Q: What is the grade at my current position?

A: 7.9??

Nope. It’s 8.1, remember the number in the bottom left-hand corner is the current grade and the numbers to the right of that are the grades of all the upcoming sections. I can see why Hammerhead had to do this as it doesn’t waste screen space and accommodates relatively large pitch fonts. However…it’s confusing!

 

 

How does the algorithm work?

This is what Hammerhead said

CLIMBER Without a Route looks at the upcoming segments of road and calculates climbs up to the next major intersections. If the current road name remains consistent and/or you are able to continue essentially “straight” on the road, it will analyze that potential route. If you deviate from that predicted route (eg, turn off of the road when CLIMBER predicted straight), CLIMBER will analyze the new road to the next major intersection.

 

Concerning ‘Triggers’ for a hill

  • Each location on the route can only be part of 1 climb (climbs cannot overlap).
  • From each candidate hill’s start location, the algorithm looks ahead over the remaining elevations and finds candidate “climbs” that are above the minimum climb requirements in distance and grade. The algorithm rejects many cases where elevation decreases – since any climb through a location with decreasing elevation relative to the start would either not be part of a climb or be part of a climb that was already considered.
  • At each elevation pair (start and end) where the minimum classification is exceeded, a hill score is computed using distance and a power of %grade. If the hill score is higher than a score computed earlier (from the start location to an earlier point on the route) it replaces the prior climb.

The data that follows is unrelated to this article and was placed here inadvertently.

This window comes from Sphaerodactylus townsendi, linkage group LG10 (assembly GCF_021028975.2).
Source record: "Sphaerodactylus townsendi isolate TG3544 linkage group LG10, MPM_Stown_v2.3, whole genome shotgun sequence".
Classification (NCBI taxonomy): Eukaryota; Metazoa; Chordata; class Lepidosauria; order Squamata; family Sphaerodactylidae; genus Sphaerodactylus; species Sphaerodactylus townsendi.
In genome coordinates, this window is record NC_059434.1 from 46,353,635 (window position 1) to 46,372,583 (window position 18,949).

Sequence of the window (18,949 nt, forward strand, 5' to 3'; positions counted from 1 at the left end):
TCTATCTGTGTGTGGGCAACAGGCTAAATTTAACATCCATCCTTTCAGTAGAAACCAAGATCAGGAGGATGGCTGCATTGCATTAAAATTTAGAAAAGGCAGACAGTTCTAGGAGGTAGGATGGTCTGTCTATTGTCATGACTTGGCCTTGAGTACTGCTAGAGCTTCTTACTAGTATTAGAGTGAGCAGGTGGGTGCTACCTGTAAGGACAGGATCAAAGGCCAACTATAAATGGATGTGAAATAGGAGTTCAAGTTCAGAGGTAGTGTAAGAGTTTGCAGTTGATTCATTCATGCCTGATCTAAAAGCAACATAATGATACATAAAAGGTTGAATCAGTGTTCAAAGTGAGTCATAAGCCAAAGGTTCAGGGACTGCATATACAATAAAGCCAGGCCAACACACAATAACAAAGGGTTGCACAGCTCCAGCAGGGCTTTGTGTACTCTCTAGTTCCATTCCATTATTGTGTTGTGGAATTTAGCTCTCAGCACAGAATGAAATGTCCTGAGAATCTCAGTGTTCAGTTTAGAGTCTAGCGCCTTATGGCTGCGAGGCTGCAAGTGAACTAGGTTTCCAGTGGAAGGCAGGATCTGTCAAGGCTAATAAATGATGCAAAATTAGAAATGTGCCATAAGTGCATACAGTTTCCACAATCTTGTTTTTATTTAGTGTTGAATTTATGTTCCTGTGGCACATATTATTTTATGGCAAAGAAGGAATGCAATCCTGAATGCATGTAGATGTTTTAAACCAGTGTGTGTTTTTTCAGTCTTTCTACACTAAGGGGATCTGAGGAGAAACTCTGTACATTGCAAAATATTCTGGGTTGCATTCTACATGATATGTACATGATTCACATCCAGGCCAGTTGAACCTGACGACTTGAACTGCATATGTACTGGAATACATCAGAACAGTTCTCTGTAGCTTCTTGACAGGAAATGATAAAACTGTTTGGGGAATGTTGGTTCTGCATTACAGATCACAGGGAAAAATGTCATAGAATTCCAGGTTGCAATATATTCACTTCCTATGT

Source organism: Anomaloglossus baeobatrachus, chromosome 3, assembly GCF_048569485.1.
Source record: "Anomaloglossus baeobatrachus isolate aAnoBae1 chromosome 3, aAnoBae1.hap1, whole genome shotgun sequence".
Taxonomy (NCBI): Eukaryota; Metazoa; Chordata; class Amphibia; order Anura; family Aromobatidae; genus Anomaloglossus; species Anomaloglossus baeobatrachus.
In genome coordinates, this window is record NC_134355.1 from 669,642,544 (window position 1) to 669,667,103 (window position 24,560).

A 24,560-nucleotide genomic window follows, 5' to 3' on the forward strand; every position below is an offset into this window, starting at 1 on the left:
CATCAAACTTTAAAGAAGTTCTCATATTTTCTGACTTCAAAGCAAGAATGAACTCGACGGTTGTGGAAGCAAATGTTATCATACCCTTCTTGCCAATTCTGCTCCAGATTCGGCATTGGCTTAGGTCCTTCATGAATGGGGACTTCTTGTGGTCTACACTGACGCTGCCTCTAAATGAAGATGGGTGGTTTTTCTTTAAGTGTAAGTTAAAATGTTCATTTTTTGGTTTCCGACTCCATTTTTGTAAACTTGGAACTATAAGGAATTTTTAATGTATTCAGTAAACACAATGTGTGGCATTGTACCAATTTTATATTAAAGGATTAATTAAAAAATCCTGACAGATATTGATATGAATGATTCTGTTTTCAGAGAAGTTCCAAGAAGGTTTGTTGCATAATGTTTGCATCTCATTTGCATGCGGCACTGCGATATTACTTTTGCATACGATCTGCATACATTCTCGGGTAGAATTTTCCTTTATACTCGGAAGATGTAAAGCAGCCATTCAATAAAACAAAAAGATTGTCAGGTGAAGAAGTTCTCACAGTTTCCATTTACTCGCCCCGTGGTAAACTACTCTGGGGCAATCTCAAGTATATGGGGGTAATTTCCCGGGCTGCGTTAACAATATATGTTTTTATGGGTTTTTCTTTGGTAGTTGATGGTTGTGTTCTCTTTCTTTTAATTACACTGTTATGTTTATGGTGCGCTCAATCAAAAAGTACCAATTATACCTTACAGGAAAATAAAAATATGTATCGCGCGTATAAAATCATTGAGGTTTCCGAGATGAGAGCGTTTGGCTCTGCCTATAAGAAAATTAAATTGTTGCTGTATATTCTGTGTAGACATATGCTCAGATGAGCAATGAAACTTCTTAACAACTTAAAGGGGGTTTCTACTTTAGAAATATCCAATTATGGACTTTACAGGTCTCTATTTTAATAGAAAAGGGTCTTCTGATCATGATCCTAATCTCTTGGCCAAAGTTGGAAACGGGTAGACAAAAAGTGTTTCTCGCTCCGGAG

Problems?

Generally, I was happy with what I saw. There are a few UI problems but nothing drastic that can’t be tinkered with.

I found that Climber got the hill start right most times. My longest hill of the day had a flat section after 20m or so of climbing, yet Climber only started the hill after that flat section. A second time was when a hill started immediately after a 90-degree turn off a T-junction. There was no way that it would have guessed I was going that way, so that’s fair enough.

When it came to the top of the hill, Climber seemed to signal the summit 50m before I reached the real summit and/or when there was still a couple of metres of vertical climbing to go. That didn’t especially bother me as I could always see the top, I’m just saying what I found. (Hammerhead confirm this is how it can work when grades are less than 3-degrees)

My position on the hill as shown on the Karoo seemed to be generally good although, as I mentioned earlier, I’m not entirely convinced about the grades shown by the Karoo.

Thoughts

This is a very nice tweak to a feature that I like a lot and it’s a tweak that I will use. I do cycle the Surrey Hills 1-to-3 times a week and when I do group rides I invariably can never quite be sure which hill I’m on so this feature IS of use to me even on hills that I’ve been up many times – I have the memory of a goldfish! In a new area, it would obviously also be useful especially if I was following other peoples’ leads rather than following a route.

I would imagine that Garmin will work to add something similar in short order. I would also imagine that Garmin might tweak the algorithm to anticipate hills better with their popularity data…something that Hammerhead doesn’t have. That said, adding a prediction based on your personal heatmap or the global heatmap wouldn’t add that much to the feature because in most cases the climb screen pops up when it’s pretty obvious you are about to ascend. The only exception is where a hill might fork halfway up.